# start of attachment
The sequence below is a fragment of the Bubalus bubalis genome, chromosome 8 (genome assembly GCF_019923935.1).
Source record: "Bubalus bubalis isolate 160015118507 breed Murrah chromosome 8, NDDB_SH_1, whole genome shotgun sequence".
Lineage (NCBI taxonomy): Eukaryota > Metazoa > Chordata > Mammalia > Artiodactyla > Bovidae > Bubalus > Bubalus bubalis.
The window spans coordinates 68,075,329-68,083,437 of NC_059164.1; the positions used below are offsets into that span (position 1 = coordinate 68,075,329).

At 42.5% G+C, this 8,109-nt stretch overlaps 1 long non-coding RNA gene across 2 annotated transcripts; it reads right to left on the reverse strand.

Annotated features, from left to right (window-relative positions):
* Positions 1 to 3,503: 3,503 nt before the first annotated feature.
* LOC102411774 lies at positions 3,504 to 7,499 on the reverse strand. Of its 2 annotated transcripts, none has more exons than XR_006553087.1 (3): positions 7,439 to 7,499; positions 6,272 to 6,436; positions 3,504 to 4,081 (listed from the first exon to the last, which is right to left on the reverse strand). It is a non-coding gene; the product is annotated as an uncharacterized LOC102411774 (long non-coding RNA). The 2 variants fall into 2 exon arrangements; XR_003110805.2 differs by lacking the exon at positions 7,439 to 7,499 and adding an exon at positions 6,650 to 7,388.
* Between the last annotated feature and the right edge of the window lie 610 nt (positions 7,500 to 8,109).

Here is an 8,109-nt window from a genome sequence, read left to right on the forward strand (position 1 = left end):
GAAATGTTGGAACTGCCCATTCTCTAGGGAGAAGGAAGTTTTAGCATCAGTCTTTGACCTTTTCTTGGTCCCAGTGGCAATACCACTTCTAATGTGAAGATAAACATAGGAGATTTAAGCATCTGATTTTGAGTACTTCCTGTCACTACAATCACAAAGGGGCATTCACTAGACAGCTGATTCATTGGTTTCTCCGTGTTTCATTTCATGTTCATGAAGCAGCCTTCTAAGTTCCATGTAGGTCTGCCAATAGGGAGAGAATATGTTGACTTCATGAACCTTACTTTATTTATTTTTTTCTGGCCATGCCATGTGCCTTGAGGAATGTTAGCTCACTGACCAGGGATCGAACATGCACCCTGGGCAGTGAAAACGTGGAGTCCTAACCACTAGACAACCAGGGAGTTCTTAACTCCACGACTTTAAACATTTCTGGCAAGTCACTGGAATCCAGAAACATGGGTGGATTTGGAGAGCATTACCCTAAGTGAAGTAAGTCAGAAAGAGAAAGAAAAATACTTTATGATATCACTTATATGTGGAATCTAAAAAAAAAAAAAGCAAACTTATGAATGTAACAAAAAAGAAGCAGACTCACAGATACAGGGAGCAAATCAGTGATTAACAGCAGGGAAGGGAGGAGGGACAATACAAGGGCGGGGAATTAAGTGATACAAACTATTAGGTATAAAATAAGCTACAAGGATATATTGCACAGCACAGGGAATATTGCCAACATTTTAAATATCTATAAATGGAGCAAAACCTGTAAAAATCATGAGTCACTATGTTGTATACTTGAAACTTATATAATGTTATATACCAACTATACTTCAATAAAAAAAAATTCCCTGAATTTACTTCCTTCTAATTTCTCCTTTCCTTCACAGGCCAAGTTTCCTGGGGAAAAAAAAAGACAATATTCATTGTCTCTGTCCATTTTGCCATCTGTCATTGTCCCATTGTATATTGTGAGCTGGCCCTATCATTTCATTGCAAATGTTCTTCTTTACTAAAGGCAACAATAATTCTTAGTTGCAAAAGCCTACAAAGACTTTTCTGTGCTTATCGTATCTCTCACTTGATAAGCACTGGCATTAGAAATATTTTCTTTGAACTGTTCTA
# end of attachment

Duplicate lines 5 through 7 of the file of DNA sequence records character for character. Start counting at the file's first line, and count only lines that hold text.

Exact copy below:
At 42.5% G+C, this 8,109-nt stretch overlaps 1 long non-coding RNA gene across 2 annotated transcripts; it reads right to left on the reverse strand.

Annotated features, from left to right (window-relative positions):
* Positions 1 to 3,503: 3,503 nt before the first annotated feature.